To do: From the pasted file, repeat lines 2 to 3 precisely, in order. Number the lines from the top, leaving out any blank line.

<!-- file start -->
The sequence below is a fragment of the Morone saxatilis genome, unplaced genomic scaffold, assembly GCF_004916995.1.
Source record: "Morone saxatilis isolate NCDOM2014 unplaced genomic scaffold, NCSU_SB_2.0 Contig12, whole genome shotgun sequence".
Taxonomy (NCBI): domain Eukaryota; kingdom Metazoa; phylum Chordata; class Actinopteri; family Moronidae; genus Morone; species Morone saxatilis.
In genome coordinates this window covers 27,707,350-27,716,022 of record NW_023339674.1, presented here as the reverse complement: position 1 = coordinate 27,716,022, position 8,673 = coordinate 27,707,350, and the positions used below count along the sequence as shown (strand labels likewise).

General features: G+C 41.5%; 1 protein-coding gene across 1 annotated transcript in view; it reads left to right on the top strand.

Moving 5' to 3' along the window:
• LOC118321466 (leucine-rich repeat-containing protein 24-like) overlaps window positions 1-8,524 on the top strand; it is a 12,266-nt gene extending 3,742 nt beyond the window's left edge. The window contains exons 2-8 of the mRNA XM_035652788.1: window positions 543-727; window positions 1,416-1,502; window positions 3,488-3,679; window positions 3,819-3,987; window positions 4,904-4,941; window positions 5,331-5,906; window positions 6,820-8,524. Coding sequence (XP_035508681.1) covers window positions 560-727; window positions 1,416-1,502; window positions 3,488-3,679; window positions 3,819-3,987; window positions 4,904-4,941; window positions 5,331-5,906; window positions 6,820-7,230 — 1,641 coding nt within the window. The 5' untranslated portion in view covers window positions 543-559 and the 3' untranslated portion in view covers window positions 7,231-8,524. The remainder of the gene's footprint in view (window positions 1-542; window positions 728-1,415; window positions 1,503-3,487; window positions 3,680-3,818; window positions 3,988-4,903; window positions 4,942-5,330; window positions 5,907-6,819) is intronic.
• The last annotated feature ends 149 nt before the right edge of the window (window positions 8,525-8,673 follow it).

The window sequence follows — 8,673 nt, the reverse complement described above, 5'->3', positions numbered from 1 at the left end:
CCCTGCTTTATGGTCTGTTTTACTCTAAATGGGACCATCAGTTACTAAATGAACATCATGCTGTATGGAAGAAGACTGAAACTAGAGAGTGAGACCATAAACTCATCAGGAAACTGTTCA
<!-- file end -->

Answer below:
Source record: "Morone saxatilis isolate NCDOM2014 unplaced genomic scaffold, NCSU_SB_2.0 Contig12, whole genome shotgun sequence".
Taxonomy (NCBI): domain Eukaryota; kingdom Metazoa; phylum Chordata; class Actinopteri; family Moronidae; genus Morone; species Morone saxatilis.